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Tokyo organisers to save over $280 million with 'simplification' measures

TOKYO (Reuters) - Organisers of the rearranged Tokyo Olympics announced on Wednesday that they will be introducing cost-cutting measures to save 30 billion yen ($283 million) as they plan to be a ‘role model’ for future Games.

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In March, the Japanese government and the International Olympic Committee (IOC) postponed the Games until 2021 because of the COVID-19 pandemic.

Since then, the IOC have said they expect to pay $800 million in additional costs because of the delay but Japan-based organisers have been more coy with their numbers.

On Wednesday, members of the Tokyo 2020 organising committee made a virtual presentation to the IOC, where they laid out more than 50 ‘simplification’ measures.

“We believe that this work will help to create a model for future global events, including any upcoming Games amid the new normal with which we now live,” Tokyo 2020 CEO Toshiro Muto said following the presentation.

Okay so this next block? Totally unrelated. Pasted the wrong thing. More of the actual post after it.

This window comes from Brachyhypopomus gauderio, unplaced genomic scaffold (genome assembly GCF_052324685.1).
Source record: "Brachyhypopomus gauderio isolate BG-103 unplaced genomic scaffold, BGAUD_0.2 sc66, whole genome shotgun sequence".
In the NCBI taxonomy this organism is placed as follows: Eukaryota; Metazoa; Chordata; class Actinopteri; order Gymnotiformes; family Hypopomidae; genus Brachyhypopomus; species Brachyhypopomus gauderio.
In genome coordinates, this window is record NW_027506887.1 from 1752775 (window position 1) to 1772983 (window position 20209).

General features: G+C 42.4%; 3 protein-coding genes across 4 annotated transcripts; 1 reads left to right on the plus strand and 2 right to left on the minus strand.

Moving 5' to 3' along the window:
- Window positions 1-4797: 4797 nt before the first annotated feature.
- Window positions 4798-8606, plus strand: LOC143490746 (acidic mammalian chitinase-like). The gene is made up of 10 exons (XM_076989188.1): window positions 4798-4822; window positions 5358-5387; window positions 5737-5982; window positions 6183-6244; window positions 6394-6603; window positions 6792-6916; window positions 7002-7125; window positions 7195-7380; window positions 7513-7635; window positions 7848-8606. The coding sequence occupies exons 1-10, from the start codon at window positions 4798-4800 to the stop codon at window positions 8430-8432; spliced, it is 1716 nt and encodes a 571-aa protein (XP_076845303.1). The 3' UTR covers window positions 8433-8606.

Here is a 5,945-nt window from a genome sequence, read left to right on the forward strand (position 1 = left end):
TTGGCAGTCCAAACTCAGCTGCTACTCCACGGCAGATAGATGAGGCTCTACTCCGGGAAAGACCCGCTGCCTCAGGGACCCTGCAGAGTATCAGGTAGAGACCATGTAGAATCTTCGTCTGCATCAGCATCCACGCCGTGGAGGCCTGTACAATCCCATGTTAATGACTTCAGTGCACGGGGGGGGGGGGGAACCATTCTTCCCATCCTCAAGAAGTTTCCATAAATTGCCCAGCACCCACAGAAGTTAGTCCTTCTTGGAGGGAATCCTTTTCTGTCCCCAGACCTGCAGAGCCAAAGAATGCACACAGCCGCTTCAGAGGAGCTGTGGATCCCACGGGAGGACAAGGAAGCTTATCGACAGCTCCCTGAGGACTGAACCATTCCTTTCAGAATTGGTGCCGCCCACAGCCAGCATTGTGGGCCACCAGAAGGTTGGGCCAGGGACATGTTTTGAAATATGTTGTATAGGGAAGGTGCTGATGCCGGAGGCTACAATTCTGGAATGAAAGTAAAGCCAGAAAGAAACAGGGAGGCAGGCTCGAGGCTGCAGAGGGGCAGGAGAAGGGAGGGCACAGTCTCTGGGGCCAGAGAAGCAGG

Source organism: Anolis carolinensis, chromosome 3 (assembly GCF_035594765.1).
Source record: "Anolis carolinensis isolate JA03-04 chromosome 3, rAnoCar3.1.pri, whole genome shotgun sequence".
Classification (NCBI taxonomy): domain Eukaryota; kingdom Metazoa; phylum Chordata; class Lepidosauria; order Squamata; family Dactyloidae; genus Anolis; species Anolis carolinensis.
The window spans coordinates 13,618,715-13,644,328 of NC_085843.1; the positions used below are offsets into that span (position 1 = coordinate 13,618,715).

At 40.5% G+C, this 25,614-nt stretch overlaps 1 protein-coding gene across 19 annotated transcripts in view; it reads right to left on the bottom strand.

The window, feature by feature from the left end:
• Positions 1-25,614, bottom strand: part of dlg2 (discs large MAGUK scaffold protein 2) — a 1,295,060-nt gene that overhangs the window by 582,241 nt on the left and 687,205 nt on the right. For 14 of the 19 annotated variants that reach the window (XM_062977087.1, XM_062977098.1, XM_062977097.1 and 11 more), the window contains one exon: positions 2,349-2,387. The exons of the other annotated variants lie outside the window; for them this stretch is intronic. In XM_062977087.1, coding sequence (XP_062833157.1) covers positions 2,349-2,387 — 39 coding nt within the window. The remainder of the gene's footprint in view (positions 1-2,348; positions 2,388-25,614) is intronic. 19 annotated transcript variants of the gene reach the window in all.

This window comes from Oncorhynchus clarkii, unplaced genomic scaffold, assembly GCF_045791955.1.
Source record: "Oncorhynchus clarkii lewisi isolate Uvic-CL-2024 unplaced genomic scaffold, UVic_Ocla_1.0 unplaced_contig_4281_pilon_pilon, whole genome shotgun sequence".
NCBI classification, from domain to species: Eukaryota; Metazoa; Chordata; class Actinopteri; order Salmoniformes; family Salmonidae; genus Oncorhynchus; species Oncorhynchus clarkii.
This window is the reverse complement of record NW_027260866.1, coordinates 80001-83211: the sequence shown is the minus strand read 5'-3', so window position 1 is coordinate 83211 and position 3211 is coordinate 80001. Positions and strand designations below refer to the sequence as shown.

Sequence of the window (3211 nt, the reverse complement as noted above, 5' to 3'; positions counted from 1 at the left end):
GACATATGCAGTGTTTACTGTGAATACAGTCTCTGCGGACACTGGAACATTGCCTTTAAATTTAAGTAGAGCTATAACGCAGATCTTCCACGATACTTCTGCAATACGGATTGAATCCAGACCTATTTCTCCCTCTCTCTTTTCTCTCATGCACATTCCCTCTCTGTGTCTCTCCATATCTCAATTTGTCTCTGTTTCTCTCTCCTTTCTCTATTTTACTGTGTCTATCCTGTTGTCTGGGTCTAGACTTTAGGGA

“We will continue to strive to make the Tokyo 2020 Games a legacy for humanity in the future.”

These measures include cutting spending on the look of the Games venues, changes to torch relay operations and reducing non-athlete personnel coming to Tokyo.

Tokyo 2020 CEO Toshiro Muto said there would be more cost-cutting measures to come.

The last budget given by the organising committee in December 2019, months before postponement, was $12.6 billion. Muto said a new budget would be announced at the end of this year.

“As we are in the COVID-19 universe now, what was considered a given is no longer the case,” added Muto.

“Are we living in a world where having this major, flashy festival in suitable? I think this has been a major turning point in this regard.”

Many key issues, such as whether spectators will be allowed into venues, have yet to be decided.

Organisers have been bullish about the Olympics going ahead in 2021, despite the rising death rate from coronavirus across the world.

Tokyo 2020 President Yoshiro Mori said last month that the Games would go ahead next year “no matter what happens.”

Reporting by Jack Tarrant; Editing by Alison Williams and Christian Radnedge